Horses tend to become bolder as they age, but not necessarily more independent, fresh research suggests.
The findings indicate that boldness and independence are separate traits, Bibiana Burattini and her fellow researchers reported in the open-access journal Animals.
The study team based their conclusions on 1940 responses by horse owners to the Equine Behaviour Assessment and Research Questionnaire (E-BARQ), a 97-question online research tool.
The creators of E-BARQ aim to develop an ongoing global database of horse behaviour. Riders who participate are able to use the tool to benchmark their horses against thousands of others in terms of welfare, training and behaviour.
The University of Sydney study team noted that, since domestication, horses have been deployed in transport, agriculture and military contexts. Today, they are regularly used in competition, leisure riding and in companionship roles.
“The ability of an individual domestic horse to navigate its environment and respond to novel stimuli with confidence influences its economic value to trainers and owners,” they said.
“Thus, horses with low confidence that impairs trainability or renders them problematic to handle may be of less commercial value than those that are easier to handle and train.”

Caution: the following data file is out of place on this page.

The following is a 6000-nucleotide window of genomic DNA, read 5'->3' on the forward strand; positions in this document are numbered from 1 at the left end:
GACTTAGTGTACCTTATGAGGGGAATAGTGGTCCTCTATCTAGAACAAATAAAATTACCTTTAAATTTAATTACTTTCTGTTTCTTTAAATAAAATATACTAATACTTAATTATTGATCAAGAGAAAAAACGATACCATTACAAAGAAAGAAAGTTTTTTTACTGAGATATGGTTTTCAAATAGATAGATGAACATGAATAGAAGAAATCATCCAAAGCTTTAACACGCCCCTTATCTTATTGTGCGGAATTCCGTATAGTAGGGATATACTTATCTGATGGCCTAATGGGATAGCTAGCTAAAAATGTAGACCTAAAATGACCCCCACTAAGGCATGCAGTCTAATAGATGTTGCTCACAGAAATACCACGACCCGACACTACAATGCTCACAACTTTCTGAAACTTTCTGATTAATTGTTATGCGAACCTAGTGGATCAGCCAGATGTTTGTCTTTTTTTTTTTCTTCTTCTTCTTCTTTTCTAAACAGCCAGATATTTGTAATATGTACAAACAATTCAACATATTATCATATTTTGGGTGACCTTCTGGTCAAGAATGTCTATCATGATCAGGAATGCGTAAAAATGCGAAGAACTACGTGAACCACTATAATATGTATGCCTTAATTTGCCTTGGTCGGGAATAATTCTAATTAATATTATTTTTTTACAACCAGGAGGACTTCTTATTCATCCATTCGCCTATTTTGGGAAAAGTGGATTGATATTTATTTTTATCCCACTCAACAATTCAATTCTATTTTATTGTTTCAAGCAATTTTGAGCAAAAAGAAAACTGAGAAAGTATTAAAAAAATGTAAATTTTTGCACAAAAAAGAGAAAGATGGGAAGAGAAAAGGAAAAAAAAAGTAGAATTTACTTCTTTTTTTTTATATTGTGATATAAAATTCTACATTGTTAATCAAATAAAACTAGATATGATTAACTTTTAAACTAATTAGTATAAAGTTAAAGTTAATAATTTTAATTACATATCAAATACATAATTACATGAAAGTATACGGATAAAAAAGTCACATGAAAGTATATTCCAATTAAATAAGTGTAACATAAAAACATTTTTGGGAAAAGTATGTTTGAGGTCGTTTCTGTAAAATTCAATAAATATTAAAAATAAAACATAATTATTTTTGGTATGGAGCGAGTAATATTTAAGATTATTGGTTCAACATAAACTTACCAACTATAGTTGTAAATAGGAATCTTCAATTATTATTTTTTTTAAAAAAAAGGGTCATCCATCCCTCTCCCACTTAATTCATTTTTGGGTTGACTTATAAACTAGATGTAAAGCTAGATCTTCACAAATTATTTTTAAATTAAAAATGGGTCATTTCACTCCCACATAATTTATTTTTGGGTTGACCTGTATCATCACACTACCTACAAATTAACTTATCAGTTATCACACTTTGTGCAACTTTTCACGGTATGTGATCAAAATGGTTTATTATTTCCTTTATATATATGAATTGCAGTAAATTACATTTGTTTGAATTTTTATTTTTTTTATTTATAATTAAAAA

Horses that are problematic to handle, train and ride are often sold repeatedly. “In the process, they can be subjected to increasingly harsher training methods as they change hands,” the authors said, noting that some methods can worsen undesirable behaviours and increase stress.
Some treatments for common problem behaviours in horses can compromise welfare, they said.
“Such behaviours can be the manifestation of pain, confusion and conflict.
“In contrast, among the desirable attributes in horses, boldness and independence are two important behavioural traits that affect the fearfulness, assertiveness and sociability of horses.
“Shy and socially dependent horses are generally more difficult to manage and train than their bold and independent counterparts.”
Previous studies, they noted, have shown how certain basic temperament traits predict the behavioural output of horses, but few have investigated how the age of the horse, and the age it was when training under saddle started, affect behaviour.
For their study, the researchers used the E-BARQ responses to explore the behavioural evidence of boldness and independence in horses and how these related to the age of the horse. The 1940 respondents came from 33 different countries and reported on 78 different breeds, comprising 58% geldings, 38% mares, with the remainder being stallions.
The authors delved into 20 E-BARQ behaviours and traits from the database selected to reflect boldness and independence.
The results revealed age-related effects on boldness and independence.
“Older horses were bolder than younger horses, but horses started under saddle at an older age were less bold and independent than those started at a younger age,” Burattini and her colleagues reported.
The latter effect was expected, they said. “Fundamentally, bolder horses may be started earlier than shy horses that may have been left until later in the hope that they may be calmer (and therefore safer) as they mature.”
Significant differences in boldness and independence relating to specific breeds and primary equestrian disciplines also emerged.